Recently, US lawmakers introduced the Internet of Things Cybersecurity Improvement Act of 2017. The new legislation aims to introduce minimum cybersecurity requirements for IoT devices. Even though the specific focus is on public IoT devices, eventually, this could lead to better security for all IoT devices.
The lack of IoT cybersecurity in its present state is not the result of failing engineering, it’s a market failure. In other words, investing in IoT security simply hasn’t made sense from an economic standpoint. However, at this time, product stakeholders are starting to recognise that improper security is too much of a risk to their brands.
Not many people know this, but greater cybersecurity, at least when it comes to connected devices, can actually have a negative impact on user friendliness and convenience. This can quickly become apparent in the following areas:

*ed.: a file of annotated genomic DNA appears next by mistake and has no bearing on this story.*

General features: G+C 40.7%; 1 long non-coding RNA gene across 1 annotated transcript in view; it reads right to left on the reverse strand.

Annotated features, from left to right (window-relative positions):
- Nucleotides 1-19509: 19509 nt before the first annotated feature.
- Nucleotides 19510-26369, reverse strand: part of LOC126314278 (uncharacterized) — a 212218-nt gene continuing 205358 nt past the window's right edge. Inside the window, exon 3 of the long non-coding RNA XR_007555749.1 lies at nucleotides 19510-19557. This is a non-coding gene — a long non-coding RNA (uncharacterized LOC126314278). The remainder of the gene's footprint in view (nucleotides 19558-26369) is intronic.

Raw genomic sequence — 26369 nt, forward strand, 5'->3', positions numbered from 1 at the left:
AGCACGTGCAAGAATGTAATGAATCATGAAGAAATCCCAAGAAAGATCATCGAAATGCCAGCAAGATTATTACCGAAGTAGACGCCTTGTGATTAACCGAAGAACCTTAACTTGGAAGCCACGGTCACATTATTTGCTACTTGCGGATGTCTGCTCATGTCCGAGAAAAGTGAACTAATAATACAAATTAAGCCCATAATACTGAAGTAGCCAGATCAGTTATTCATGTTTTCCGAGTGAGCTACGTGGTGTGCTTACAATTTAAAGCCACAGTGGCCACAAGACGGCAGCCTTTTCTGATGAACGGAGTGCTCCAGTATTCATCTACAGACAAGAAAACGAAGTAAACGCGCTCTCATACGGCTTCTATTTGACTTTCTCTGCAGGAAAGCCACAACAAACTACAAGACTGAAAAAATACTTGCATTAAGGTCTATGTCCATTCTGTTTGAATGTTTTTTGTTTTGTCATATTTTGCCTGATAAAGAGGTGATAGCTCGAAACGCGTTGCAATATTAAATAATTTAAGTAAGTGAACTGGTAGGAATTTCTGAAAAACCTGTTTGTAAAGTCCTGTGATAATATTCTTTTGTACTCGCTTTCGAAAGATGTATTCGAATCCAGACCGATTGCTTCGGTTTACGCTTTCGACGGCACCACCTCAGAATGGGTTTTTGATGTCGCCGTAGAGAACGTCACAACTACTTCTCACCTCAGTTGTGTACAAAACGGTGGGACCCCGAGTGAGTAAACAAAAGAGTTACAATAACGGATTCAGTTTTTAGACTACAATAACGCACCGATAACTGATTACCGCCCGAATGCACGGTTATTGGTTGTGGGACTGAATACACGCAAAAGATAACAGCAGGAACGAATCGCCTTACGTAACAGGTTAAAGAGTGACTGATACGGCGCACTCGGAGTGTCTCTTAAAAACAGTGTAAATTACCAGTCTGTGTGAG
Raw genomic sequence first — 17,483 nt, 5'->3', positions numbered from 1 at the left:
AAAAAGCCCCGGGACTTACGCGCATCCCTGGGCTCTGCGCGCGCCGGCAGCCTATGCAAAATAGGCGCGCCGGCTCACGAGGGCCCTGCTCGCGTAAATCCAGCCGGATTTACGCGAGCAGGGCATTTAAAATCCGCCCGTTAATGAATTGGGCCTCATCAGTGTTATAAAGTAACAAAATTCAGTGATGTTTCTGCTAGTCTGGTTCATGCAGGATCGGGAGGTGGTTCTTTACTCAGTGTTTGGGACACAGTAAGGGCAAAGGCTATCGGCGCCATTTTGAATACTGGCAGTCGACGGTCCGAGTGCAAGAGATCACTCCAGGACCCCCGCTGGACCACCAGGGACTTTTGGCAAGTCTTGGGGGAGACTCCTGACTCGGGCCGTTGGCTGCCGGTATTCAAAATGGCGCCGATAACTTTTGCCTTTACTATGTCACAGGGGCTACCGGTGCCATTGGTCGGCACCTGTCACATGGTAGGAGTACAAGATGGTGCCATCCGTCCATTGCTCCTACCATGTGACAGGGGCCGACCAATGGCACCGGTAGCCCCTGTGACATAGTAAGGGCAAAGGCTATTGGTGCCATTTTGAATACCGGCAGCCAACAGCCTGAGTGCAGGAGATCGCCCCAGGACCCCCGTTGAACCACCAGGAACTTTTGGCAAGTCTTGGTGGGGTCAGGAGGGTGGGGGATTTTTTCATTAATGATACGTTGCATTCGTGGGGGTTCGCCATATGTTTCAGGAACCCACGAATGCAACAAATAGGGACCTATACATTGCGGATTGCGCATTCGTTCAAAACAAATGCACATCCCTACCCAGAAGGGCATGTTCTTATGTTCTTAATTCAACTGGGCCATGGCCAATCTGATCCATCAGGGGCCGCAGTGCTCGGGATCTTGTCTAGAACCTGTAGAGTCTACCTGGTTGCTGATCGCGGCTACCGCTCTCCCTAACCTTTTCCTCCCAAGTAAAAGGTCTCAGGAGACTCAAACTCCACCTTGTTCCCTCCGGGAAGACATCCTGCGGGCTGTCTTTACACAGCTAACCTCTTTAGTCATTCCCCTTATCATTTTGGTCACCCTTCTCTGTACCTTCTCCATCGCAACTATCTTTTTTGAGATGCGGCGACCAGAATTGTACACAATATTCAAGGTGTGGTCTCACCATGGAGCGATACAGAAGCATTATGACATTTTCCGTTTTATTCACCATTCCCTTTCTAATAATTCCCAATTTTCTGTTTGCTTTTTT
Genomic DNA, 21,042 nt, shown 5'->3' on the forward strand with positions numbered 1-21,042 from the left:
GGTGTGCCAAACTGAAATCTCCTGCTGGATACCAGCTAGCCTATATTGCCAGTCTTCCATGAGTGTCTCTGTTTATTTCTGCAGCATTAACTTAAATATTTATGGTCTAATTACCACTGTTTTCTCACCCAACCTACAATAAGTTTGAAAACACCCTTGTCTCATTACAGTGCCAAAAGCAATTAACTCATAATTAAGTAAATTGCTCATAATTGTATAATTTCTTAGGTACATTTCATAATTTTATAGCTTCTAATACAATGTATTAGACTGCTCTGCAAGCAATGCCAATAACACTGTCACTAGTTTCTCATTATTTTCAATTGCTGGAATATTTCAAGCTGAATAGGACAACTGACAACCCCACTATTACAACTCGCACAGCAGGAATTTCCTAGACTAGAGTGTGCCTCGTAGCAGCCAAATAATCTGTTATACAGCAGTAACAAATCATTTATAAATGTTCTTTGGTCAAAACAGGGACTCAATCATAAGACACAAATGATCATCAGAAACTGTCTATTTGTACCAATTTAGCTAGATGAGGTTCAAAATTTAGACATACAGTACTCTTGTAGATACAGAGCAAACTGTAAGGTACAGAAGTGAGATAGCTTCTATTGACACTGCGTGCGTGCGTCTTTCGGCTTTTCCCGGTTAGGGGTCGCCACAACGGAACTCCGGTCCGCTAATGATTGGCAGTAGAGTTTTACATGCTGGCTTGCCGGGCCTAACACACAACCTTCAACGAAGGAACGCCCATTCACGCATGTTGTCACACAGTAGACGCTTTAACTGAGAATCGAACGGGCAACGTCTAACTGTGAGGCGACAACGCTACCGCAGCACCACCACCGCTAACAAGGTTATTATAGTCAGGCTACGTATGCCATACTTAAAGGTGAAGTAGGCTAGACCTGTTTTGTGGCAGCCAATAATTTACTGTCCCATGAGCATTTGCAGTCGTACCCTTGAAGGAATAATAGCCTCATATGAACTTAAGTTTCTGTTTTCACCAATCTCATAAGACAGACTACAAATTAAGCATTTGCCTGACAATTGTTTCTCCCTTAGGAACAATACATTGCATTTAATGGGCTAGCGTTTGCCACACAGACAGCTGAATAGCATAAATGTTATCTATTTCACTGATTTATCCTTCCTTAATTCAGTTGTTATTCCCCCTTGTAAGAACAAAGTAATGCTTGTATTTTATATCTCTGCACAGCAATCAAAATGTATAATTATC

– User experience: authentication and encryption introduces additional steps the users may find frustrating.
– Product cost: complex cryptographic systems may increase the cost of silicon.
– Cost of development: even though these types of devices are rather simple to produce, implementing the proper cybersecurity measures can significantly increase the costs.
In essence, building cybersecurity into IoT devices always comes as a trade-off, but the costs can be minimized by a good decision-making process in the early phases of the design cycle. In order to achieve this, the business stakeholders and design team need to work closely together to map the technical implications of cybersecurity to potential business risks.